- Yeah.
- My ghost writer actually lives in Austin.
Yeah, she's amazing.
And so how's that process been, good?
Are you recording, are you interviewing?
- Yeah, recording, a little bit of everything,
recording, typing, talking, interviewing.
It's like a whole process
but it's like a chemistry that you build.
- Let me just bounce around a little bit here.
When did you think you were gonna make the league?
- I knew I was gonna make the league when I was 17.
The summer going into my senior year, yeah, I knew, yeah.
- Prior to that there was still kind of like,
'cause it's such a big,
actually that's great,
let's keep that on the shelf for a second,
when did you want to go into the league?
- Probably when I was like six or seven, pretty early, yeah,
very, very early
'cause my dad was watching--
- Were you a Mavericks fan?
- No, the Mavericks were really bad.
- I'm aware.
- Yeah, they were really, really bad.
- You're like every other NBA fan bandwagon?
- Yeah, yeah, 'cause MJ was on TV every day.
So in the, at first I remember like thinking
like who is this guy in this same team
'cause every time I go over my grandma's house in the summer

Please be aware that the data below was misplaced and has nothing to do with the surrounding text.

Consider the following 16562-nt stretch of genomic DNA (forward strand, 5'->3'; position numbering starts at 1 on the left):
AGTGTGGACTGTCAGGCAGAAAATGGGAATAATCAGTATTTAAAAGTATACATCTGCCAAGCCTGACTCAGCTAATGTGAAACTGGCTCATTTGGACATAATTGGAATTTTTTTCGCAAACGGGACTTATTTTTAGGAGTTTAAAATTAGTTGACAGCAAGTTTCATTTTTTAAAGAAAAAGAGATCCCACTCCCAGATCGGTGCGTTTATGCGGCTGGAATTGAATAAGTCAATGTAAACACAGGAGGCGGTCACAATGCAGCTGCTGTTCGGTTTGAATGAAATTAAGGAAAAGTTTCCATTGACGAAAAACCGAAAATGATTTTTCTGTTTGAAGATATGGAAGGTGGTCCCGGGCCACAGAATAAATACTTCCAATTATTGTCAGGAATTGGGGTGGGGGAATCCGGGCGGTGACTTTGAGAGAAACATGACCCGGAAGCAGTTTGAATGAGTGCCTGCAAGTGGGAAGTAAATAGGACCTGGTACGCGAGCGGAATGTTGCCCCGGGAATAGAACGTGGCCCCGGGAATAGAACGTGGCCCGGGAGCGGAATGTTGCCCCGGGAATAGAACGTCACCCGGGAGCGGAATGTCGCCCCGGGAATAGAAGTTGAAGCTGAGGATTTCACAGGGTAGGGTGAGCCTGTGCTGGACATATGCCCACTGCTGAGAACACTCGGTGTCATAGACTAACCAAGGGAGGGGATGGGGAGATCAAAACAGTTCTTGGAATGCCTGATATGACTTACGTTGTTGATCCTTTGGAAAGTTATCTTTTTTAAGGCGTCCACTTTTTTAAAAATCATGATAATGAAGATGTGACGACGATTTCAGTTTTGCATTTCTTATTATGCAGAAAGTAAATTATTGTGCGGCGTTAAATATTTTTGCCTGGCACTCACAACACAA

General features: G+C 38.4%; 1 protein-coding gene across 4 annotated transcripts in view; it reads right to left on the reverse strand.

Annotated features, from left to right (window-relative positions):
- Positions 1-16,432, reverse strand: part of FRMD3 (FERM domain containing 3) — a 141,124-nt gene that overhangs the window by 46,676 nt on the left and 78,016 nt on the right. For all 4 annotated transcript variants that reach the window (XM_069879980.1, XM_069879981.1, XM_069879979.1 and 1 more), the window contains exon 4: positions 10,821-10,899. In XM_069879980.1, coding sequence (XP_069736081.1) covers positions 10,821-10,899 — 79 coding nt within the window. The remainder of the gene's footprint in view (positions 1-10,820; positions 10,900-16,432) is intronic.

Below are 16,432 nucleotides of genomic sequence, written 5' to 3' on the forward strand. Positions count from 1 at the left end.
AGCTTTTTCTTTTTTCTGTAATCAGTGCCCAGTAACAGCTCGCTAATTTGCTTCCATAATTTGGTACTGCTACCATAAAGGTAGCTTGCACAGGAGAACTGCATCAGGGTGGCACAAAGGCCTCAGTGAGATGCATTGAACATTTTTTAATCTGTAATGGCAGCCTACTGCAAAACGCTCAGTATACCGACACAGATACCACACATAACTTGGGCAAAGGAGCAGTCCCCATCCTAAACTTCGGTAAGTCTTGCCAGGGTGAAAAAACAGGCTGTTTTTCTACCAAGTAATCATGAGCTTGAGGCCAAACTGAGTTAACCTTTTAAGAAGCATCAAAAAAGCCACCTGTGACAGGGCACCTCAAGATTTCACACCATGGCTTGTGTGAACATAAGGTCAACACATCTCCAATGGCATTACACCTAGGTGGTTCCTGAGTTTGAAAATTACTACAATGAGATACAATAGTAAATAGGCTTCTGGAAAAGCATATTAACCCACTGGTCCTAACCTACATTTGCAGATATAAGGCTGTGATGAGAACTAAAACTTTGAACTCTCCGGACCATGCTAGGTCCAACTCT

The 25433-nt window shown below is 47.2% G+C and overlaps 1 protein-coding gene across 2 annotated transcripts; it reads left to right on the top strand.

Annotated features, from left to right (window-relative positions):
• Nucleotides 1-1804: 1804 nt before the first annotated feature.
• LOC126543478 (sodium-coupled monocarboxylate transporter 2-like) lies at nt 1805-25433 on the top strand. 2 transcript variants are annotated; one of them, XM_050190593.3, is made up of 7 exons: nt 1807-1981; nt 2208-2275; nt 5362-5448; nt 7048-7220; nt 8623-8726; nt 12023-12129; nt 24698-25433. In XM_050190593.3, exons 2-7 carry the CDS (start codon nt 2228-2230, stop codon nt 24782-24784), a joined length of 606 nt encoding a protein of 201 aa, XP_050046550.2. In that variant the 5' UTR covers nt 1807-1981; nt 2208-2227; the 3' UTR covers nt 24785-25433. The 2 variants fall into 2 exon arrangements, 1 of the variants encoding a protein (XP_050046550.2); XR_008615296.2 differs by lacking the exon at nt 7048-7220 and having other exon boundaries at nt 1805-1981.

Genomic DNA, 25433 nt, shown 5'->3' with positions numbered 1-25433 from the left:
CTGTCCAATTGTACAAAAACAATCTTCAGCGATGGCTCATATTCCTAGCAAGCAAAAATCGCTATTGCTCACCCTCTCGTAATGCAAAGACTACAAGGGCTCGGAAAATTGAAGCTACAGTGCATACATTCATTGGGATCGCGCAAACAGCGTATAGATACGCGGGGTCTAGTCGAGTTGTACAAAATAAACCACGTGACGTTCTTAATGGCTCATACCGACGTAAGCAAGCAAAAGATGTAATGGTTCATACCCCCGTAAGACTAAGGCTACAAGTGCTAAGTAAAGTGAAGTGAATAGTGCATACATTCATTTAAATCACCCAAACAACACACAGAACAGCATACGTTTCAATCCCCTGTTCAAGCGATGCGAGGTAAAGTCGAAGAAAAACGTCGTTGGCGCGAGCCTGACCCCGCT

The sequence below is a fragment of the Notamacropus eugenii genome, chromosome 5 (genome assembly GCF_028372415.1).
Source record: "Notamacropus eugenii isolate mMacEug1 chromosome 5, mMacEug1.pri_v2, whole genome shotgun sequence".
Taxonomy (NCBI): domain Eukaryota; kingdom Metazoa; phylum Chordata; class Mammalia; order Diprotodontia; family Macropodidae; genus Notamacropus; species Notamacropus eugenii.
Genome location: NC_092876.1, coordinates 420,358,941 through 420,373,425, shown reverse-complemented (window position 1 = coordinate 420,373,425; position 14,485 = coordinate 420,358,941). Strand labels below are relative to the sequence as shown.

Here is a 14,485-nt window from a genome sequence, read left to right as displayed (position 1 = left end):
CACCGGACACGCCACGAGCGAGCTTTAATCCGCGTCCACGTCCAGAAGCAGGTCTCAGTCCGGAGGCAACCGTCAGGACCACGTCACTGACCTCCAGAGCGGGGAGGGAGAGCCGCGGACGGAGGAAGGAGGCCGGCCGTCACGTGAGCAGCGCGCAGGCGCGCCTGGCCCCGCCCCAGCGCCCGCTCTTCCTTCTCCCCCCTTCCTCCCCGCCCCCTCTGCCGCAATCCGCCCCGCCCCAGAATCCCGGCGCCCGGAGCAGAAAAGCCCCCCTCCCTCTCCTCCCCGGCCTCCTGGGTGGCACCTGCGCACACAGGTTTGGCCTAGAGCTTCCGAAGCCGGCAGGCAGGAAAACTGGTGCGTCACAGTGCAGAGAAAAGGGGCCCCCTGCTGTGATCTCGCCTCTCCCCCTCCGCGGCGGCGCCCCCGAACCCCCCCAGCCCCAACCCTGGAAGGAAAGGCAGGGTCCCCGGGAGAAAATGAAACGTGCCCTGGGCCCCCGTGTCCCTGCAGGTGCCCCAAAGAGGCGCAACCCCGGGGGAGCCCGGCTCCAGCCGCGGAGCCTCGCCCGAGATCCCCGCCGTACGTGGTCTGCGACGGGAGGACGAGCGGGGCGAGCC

they're always playing.
And then everybody would be around the TV watching it
and my dad would be doing the same thing.
So I said, yo I want do that.
This is the same game that we play on the playground
and oh it's on TV and then after that I said,
all right cool that's what I want to do.
And it was always there but then--
- Was there anybody in your family that was really tall
or athletic or things of that nature?
- Me.
- [Gary] Really, you're an enigma?
My dad is like 6'3, I mean I have some couple tall uncles
but nothing, I don't know where I came from, yeah.
I'm just a little, little taller.
- [Gary] And when did you explode in height?
- From 14 to 16, thanks man.
- [Gary] You went from what to what?
- I went from like 6'3 to 6'10, 6'2 to 6'10,
somewhere in there.
So my freshman year when I got there as a freshman,
I was about 6'1, 6'2.
I left about 6'11 prospect.
So 14 to 16 is like oh I really want to be in the NBA
and I was just practicing really hard,
doing what I needed to do
and then 17, 18, the height came with it,
19, I was out of there.
So it happened fairly quickly.
- Yeah, it did. - Yeah.
It was like oh man I'mma play in the NBA,
I'mma do all these cool things
and then they said, aight, it's time to go.
I wasn't sure I was ready but
I had to do it. - What a crazy draft class
you were part of.
- [Chris] Yeah it was crazy.
- Like super crazy.
It's actually the one time,
I've been telling a lot of people lately
that flip sneakers and entrepreneurs and hustlers
to get into sports cards
'cause it's getting really, really, really hot
and I did that as a kid
and the one time I got back into it was your draft class
because there was so many of you guys, I was like--
- [Chris] You got some cards?
- I mean AJ and I were buying so,
we were opening up so much FLIR basketball your year,
there was so much